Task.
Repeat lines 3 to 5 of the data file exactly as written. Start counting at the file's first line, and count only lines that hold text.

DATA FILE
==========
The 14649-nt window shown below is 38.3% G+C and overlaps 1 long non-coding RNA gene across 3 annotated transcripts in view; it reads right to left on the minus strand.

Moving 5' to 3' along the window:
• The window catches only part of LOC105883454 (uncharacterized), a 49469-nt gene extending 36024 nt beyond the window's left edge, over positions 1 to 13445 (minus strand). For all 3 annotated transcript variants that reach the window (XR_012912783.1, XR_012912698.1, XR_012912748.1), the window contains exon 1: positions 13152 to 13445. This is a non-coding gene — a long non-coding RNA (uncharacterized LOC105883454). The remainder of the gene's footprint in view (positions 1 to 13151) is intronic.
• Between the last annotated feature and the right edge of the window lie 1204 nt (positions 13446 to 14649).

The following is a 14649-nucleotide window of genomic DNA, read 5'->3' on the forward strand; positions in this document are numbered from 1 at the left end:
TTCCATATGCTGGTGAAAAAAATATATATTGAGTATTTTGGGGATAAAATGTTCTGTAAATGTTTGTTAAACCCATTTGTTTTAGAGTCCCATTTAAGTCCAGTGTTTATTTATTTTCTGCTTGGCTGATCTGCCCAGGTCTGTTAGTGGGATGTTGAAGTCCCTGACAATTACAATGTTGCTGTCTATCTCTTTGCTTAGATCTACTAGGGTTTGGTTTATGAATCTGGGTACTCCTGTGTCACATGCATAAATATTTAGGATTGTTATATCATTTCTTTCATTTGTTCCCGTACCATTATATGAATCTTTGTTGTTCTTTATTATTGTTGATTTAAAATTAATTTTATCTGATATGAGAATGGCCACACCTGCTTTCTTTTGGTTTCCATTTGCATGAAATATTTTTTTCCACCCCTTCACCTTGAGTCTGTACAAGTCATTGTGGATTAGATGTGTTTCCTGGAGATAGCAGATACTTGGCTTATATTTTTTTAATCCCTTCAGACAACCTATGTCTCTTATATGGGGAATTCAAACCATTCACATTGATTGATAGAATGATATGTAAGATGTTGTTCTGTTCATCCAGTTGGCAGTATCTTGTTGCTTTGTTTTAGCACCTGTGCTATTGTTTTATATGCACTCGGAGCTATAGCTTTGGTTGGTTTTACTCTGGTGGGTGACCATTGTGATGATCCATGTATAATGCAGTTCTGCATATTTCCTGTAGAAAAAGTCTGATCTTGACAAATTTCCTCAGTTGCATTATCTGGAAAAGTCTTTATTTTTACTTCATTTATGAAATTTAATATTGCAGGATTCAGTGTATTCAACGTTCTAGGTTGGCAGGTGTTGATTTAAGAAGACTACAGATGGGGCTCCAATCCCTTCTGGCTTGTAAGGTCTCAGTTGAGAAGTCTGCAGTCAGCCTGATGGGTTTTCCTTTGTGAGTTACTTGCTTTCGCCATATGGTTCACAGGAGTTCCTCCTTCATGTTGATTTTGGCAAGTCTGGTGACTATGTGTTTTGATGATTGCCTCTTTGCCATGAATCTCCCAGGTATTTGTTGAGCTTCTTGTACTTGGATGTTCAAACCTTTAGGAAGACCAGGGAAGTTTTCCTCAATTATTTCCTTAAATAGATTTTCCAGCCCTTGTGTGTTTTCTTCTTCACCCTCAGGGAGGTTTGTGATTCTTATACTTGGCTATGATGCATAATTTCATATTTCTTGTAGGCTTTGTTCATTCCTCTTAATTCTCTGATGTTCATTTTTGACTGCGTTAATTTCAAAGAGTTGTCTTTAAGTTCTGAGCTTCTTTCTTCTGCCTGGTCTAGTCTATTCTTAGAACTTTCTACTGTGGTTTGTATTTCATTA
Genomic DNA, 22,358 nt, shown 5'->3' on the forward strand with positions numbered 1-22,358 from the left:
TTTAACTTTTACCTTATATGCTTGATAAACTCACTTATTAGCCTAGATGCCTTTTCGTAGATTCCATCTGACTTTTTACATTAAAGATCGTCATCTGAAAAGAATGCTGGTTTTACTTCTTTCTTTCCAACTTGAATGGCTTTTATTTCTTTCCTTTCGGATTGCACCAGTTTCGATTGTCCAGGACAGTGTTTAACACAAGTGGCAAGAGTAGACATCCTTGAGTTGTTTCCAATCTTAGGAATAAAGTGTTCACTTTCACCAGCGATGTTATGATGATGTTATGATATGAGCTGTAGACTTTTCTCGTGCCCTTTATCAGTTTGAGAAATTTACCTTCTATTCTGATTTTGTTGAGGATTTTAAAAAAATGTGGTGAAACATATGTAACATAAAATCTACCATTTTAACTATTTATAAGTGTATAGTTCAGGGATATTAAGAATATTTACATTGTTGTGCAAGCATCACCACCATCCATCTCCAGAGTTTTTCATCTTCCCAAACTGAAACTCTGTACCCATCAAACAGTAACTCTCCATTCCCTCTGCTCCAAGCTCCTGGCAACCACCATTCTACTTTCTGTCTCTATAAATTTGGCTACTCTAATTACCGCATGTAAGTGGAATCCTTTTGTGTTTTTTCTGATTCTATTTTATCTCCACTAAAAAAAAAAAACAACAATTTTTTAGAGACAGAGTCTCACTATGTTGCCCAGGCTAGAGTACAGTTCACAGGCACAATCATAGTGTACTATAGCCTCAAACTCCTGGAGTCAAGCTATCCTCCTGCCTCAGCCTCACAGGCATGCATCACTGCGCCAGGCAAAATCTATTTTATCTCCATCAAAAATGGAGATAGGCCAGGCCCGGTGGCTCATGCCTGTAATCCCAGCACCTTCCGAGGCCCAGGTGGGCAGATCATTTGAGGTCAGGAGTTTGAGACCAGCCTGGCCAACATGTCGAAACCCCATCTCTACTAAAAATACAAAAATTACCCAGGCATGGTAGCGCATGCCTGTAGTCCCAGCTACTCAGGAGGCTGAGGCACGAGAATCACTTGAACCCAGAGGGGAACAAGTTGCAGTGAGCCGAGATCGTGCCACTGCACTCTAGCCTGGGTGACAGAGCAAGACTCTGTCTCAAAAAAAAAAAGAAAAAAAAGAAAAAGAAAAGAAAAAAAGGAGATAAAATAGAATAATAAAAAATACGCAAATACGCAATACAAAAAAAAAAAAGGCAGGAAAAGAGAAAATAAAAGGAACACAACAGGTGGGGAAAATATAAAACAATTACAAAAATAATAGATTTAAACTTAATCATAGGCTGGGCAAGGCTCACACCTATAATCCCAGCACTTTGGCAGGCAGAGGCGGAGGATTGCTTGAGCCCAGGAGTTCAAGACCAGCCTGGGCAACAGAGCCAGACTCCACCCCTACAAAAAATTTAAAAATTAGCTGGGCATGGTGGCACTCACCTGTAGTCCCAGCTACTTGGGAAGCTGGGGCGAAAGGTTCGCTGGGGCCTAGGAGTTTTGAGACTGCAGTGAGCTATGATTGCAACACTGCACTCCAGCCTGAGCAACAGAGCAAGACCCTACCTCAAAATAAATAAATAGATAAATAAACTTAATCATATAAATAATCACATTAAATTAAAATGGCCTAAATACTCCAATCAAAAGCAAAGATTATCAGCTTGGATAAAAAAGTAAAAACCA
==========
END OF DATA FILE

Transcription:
• The window catches only part of LOC105883454 (uncharacterized), a 49469-nt gene extending 36024 nt beyond the window's left edge, over positions 1 to 13445 (minus strand). For all 3 annotated transcript variants that reach the window (XR_012912783.1, XR_012912698.1, XR_012912748.1), the window contains exon 1: positions 13152 to 13445. This is a non-coding gene — a long non-coding RNA (uncharacterized LOC105883454). The remainder of the gene's footprint in view (positions 1 to 13151) is intronic.
• Between the last annotated feature and the right edge of the window lie 1204 nt (positions 13446 to 14649).

The following is a 14649-nucleotide window of genomic DNA, read 5'->3' on the forward strand; positions in this document are numbered from 1 at the left end: